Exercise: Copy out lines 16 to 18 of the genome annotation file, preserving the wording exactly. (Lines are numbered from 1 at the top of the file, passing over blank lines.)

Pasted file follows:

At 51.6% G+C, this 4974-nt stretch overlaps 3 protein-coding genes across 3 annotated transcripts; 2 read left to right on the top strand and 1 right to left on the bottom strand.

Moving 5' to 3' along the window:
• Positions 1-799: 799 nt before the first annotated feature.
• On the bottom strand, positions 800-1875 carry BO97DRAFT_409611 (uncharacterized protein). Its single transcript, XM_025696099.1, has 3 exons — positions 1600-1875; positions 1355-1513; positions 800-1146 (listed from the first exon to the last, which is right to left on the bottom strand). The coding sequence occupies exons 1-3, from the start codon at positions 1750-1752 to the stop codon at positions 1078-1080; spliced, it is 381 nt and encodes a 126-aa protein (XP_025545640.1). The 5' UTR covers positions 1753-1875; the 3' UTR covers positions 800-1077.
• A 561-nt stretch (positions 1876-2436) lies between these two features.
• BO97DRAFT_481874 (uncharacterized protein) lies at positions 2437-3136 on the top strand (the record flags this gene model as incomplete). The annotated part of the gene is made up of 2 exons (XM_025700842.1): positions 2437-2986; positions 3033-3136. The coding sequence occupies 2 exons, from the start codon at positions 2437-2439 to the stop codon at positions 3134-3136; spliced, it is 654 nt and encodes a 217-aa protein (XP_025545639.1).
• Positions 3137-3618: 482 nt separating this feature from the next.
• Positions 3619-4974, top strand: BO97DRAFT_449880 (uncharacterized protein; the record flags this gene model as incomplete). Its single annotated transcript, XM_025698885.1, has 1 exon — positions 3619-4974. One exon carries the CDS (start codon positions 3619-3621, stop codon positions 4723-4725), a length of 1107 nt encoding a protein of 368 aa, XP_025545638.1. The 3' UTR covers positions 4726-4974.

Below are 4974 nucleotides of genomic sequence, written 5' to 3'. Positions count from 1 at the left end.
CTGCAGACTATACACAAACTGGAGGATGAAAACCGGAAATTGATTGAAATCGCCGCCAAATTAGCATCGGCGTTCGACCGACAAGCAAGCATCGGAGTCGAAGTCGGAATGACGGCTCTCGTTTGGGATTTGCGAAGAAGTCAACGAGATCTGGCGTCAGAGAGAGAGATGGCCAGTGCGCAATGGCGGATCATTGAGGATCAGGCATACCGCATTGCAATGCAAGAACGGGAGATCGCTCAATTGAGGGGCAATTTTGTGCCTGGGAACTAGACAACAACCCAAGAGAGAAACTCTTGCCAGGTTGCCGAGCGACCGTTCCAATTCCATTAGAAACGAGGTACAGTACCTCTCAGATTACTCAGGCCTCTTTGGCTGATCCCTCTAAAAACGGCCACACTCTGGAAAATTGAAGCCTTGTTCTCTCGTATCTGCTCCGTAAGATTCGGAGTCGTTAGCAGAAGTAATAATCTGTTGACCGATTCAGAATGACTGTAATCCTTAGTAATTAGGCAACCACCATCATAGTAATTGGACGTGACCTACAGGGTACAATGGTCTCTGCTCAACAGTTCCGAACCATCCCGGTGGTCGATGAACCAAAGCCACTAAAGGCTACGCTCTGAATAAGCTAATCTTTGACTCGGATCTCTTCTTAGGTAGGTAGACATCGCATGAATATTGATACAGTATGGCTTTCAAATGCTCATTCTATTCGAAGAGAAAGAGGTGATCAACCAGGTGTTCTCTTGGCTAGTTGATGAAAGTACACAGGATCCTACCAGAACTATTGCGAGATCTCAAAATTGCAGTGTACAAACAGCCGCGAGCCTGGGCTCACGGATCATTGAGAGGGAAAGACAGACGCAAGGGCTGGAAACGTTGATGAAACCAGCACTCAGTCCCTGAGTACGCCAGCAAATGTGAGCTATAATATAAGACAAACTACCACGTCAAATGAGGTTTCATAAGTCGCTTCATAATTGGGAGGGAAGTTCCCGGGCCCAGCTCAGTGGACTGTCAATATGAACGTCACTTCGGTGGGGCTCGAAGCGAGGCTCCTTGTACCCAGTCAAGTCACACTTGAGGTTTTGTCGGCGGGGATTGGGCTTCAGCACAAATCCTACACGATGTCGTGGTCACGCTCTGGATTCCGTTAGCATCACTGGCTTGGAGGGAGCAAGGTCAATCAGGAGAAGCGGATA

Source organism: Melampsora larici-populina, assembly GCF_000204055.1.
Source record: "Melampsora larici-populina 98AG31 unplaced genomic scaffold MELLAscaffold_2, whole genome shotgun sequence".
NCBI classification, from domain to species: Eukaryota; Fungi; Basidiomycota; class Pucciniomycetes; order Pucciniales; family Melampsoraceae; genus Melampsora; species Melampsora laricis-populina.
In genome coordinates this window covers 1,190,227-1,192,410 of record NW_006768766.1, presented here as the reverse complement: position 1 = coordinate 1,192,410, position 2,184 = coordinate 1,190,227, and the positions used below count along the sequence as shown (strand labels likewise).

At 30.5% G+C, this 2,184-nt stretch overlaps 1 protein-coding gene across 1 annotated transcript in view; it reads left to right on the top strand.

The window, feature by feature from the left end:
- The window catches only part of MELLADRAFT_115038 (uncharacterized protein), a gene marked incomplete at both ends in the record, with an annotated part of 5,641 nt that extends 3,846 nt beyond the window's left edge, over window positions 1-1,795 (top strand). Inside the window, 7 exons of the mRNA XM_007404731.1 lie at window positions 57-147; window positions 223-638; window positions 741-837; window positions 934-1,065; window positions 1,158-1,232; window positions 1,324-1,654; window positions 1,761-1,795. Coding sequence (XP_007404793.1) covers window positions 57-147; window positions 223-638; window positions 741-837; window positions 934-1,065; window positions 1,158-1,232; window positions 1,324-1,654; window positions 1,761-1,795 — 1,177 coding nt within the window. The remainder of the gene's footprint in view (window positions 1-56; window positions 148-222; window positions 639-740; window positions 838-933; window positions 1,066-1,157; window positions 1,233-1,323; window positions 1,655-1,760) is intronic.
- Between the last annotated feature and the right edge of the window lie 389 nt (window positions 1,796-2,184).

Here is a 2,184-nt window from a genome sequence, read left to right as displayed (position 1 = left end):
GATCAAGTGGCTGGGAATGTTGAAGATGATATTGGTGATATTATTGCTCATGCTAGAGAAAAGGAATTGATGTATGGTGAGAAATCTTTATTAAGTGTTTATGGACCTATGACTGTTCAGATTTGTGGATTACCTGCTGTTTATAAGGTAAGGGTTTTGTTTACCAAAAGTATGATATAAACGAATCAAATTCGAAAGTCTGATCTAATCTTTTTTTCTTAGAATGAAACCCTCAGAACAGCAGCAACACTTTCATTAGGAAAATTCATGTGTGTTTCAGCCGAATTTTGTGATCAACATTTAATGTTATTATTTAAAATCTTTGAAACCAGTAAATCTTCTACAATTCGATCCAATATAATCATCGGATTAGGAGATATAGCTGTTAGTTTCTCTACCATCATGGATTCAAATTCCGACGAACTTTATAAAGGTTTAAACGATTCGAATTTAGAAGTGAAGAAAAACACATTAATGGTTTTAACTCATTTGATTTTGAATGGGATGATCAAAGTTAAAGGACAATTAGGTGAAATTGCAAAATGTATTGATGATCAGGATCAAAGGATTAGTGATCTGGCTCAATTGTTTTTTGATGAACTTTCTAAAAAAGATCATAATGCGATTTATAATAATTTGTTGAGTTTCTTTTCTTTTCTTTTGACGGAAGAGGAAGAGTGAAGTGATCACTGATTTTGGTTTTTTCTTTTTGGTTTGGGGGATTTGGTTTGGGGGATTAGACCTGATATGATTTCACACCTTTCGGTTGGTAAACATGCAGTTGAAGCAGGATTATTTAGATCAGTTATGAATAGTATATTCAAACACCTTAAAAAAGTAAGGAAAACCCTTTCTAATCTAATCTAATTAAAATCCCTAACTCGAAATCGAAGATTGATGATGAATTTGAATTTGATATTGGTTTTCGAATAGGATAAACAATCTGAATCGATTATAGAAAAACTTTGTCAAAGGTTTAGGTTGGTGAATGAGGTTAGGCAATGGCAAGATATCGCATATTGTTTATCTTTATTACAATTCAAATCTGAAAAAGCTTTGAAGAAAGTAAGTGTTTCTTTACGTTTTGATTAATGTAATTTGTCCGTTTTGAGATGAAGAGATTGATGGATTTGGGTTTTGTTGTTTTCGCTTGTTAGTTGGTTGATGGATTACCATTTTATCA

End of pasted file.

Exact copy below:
The window, feature by feature from the left end:
- The window catches only part of MELLADRAFT_115038 (uncharacterized protein), a gene marked incomplete at both ends in the record, with an annotated part of 5,641 nt that extends 3,846 nt beyond the window's left edge, over window positions 1-1,795 (top strand). Inside the window, 7 exons of the mRNA XM_007404731.1 lie at window positions 57-147; window positions 223-638; window positions 741-837; window positions 934-1,065; window positions 1,158-1,232; window positions 1,324-1,654; window positions 1,761-1,795. Coding sequence (XP_007404793.1) covers window positions 57-147; window positions 223-638; window positions 741-837; window positions 934-1,065; window positions 1,158-1,232; window positions 1,324-1,654; window positions 1,761-1,795 — 1,177 coding nt within the window. The remainder of the gene's footprint in view (window positions 1-56; window positions 148-222; window positions 639-740; window positions 838-933; window positions 1,066-1,157; window positions 1,233-1,323; window positions 1,655-1,760) is intronic.
- Between the last annotated feature and the right edge of the window lie 389 nt (window positions 1,796-2,184).